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Hoffmann, R. A wiki for the life sciences where authorship matters. Nature Genetics (2008)

Delineation of the hydroxyapatite-nucleating domains of bone sialoprotein.

Bone sialoprotein ( BSP) is a highly modified, anionic phosphoprotein that is expressed almost exclusively in mineralizing connective tissues and has been shown to be a potent nucleator of hydroxyapatite (HA). Two polyglutamic acid (poly[E]) regions, predicted to be in an alpha-helical conformation and located in the amino-terminal half of the molecule, are believed to be responsible for this activity. Using a prokaryotic expression system, full-length rat BSP was expressed and tested for HA nucleating activity in a steady-state agarose gel system. The unmodified protein is less potent than native bone BSP, indicating a role for the post-translational modifications in HA nucleation. Site-directed mutagenesis of the poly[E] regions in full-length BSP was performed, replacing the poly[E] with either polyaspartic acid (poly[D]) or polyalanine (poly[A]) to examine role of charge and conformation, respectively, in HA nucleation. Replacement of single domains with either poly[A] or poly[D] did not alter nucleating activity nor did replacement of both domains with poly[D]. Replacement of both domains with poly[A], however, significantly decreased nucleating activity. In addition, two recombinant peptides, each encompassing one of the two poly[E] domains, were expressed and tested for nucleating activity. Whereas the peptide encompassing the second poly[E] domain was capable of nucleating HA, the first domain peptide showed no activity. The conformation of the wild-type and mutated proteins and peptides were studied by circular dichroism and small angle x-ray scattering, and no secondary structure was evident. These results demonstrate that a sequence of at least eight contiguous glutamic acid residues is required for the nucleation of HA by BSP and that this nucleating "site" is not alpha-helical in conformation.[1]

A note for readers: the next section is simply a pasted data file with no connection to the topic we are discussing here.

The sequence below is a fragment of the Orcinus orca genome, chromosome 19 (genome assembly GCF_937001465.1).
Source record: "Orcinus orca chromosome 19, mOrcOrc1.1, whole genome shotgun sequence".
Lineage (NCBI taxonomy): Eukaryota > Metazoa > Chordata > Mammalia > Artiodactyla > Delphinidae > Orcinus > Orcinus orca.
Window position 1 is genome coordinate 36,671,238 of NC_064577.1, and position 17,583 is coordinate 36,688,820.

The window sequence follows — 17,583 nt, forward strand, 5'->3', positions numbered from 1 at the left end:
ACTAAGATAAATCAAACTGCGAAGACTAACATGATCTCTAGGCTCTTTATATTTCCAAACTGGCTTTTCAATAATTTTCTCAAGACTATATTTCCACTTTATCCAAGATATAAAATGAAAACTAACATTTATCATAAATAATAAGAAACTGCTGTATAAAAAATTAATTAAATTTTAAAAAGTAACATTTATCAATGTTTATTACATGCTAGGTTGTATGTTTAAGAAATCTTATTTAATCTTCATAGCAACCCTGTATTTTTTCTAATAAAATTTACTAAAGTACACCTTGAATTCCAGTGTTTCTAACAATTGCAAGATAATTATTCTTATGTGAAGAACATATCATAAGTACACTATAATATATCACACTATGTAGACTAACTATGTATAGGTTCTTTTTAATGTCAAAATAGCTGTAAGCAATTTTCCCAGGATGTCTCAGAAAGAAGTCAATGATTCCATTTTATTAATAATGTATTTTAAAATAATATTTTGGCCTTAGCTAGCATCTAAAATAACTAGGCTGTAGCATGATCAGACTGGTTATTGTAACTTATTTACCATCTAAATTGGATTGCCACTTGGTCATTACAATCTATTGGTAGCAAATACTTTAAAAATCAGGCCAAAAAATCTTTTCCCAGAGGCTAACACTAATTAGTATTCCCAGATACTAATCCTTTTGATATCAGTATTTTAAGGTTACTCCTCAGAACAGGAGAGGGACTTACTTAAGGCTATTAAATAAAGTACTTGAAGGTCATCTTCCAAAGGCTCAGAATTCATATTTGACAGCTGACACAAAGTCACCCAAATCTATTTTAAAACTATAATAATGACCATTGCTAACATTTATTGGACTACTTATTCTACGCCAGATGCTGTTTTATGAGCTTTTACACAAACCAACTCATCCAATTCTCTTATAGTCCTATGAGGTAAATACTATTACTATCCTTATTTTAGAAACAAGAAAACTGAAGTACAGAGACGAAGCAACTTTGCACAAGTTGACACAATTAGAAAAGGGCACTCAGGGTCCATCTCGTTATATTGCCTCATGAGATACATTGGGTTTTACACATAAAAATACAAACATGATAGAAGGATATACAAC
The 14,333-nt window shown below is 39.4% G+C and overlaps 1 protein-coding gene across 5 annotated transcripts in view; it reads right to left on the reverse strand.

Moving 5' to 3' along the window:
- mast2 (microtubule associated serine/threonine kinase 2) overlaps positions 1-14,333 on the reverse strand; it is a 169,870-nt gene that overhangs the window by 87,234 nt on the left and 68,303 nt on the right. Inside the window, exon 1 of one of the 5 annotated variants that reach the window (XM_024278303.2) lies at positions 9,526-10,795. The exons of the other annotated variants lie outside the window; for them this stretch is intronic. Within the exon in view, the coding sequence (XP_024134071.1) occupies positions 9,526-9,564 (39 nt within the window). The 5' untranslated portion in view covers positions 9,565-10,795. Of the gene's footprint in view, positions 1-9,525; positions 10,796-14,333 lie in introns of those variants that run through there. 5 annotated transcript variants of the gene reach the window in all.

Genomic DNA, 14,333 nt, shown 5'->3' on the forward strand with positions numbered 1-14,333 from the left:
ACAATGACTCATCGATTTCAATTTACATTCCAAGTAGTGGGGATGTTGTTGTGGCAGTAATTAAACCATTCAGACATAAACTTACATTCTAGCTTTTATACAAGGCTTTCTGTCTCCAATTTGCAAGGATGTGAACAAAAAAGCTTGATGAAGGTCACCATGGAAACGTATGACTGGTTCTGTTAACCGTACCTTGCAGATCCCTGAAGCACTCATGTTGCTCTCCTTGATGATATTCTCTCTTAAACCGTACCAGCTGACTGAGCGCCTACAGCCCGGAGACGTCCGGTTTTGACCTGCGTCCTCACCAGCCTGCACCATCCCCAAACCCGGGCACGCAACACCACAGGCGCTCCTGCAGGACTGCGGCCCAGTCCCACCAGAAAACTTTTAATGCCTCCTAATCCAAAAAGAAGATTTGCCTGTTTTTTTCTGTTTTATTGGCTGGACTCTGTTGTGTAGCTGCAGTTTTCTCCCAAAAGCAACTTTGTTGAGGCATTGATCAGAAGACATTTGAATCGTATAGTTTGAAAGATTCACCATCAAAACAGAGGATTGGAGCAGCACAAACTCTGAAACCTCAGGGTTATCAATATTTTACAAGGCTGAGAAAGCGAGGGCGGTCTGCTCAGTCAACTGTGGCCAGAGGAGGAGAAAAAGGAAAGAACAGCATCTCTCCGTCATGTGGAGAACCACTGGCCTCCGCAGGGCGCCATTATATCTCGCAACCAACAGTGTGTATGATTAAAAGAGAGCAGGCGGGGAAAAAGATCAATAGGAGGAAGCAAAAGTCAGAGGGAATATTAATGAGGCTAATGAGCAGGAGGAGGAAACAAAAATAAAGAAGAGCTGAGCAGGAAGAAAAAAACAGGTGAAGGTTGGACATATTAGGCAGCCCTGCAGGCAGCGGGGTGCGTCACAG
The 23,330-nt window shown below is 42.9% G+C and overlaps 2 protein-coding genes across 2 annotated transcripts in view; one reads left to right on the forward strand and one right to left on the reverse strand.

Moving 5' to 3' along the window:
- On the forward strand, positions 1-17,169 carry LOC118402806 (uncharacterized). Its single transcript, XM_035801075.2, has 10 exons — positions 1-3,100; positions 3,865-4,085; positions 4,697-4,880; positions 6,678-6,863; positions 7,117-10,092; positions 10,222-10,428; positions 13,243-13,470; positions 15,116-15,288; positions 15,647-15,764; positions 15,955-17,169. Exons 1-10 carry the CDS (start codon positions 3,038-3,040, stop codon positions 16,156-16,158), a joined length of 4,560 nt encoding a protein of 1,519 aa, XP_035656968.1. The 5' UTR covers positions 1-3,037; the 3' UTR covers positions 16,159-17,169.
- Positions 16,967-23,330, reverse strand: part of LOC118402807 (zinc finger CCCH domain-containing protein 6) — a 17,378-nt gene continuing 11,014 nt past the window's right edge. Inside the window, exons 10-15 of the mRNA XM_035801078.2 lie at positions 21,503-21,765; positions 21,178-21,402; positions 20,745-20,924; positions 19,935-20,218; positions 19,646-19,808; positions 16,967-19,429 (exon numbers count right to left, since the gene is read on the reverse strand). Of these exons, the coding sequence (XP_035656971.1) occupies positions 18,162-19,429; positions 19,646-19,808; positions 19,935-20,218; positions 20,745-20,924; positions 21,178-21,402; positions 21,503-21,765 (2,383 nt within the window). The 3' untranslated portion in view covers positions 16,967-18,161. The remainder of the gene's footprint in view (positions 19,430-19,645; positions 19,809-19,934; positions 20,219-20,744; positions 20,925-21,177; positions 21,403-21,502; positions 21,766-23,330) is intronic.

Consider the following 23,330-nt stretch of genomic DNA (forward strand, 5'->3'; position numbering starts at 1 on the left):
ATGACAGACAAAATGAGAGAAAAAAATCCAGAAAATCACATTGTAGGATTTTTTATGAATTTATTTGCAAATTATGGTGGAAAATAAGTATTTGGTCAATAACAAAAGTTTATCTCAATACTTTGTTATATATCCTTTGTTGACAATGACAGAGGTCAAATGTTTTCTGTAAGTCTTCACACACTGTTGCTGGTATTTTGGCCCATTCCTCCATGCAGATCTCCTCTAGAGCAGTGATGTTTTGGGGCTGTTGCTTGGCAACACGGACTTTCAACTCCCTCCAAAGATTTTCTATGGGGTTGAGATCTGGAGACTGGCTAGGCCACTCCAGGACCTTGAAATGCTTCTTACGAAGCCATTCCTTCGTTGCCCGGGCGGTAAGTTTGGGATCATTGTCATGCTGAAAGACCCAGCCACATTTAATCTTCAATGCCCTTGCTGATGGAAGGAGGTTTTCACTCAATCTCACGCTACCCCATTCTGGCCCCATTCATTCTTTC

1. Delineation of the hydroxyapatite-nucleating domains of bone sialoprotein. Tye, C.E., Rattray, K.R., Warner, K.J., Gordon, J.A., Sodek, J., Hunter, G.K., Goldberg, H.A. J. Biol. Chem. (2003) [Pubmed]
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